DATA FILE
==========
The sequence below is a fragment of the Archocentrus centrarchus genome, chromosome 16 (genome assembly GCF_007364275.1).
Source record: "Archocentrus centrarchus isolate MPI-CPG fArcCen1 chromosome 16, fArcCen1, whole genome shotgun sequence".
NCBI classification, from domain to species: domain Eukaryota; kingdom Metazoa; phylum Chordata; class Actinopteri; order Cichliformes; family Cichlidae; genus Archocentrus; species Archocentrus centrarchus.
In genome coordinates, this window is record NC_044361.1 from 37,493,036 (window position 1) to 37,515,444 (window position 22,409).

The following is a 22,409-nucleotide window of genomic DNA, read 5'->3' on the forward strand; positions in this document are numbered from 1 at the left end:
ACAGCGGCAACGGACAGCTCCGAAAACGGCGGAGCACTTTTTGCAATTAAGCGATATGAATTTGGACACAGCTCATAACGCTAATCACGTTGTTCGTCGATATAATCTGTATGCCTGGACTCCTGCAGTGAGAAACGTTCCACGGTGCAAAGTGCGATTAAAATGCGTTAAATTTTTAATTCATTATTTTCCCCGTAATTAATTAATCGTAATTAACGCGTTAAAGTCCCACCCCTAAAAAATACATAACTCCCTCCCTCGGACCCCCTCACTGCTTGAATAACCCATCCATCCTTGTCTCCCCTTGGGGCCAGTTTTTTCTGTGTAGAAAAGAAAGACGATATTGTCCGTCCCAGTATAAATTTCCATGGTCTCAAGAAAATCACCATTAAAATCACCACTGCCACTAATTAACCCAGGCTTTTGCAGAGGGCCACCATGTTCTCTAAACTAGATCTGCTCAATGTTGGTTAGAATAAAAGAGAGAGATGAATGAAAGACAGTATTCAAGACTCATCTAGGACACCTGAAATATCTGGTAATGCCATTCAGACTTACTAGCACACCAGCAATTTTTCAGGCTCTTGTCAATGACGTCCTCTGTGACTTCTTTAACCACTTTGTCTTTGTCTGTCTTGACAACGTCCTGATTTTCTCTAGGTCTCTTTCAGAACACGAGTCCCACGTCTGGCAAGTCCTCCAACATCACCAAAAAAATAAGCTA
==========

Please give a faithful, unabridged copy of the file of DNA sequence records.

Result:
The sequence below is a fragment of the Archocentrus centrarchus genome, chromosome 16 (genome assembly GCF_007364275.1).
Source record: "Archocentrus centrarchus isolate MPI-CPG fArcCen1 chromosome 16, fArcCen1, whole genome shotgun sequence".
NCBI classification, from domain to species: domain Eukaryota; kingdom Metazoa; phylum Chordata; class Actinopteri; order Cichliformes; family Cichlidae; genus Archocentrus; species Archocentrus centrarchus.
In genome coordinates, this window is record NC_044361.1 from 37,493,036 (window position 1) to 37,515,444 (window position 22,409).

The following is a 22,409-nucleotide window of genomic DNA, read 5'->3' on the forward strand; positions in this document are numbered from 1 at the left end:
ACAGCGGCAACGGACAGCTCCGAAAACGGCGGAGCACTTTTTGCAATTAAGCGATATGAATTTGGACACAGCTCATAACGCTAATCACGTTGTTCGTCGATATAATCTGTATGCCTGGACTCCTGCAGTGAGAAACGTTCCACGGTGCAAAGTGCGATTAAAATGCGTTAAATTTTTAATTCATTATTTTCCCCGTAATTAATTAATCGTAATTAACGCGTTAAAGTCCCACCCCTAAAAAATACATAACTCCCTCCCTCGGACCCCCTCACTGCTTGAATAACCCATCCATCCTTGTCTCCCCTTGGGGCCAGTTTTTTCTGTGTAGAAAAGAAAGACGATATTGTCCGTCCCAGTATAAATTTCCATGGTCTCAAGAAAATCACCATTAAAATCACCACTGCCACTAATTAACCCAGGCTTTTGCAGAGGGCCACCATGTTCTCTAAACTAGATCTGCTCAATGTTGGTTAGAATAAAAGAGAGAGATGAATGAAAGACAGTATTCAAGACTCATCTAGGACACCTGAAATATCTGGTAATGCCATTCAGACTTACTAGCACACCAGCAATTTTTCAGGCTCTTGTCAATGACGTCCTCTGTGACTTCTTTAACCACTTTGTCTTTGTCTGTCTTGACAACGTCCTGATTTTCTCTAGGTCTCTTTCAGAACACGAGTCCCACGTCTGGCAAGTCCTCCAACATCACCAAAAAAATAAGCTA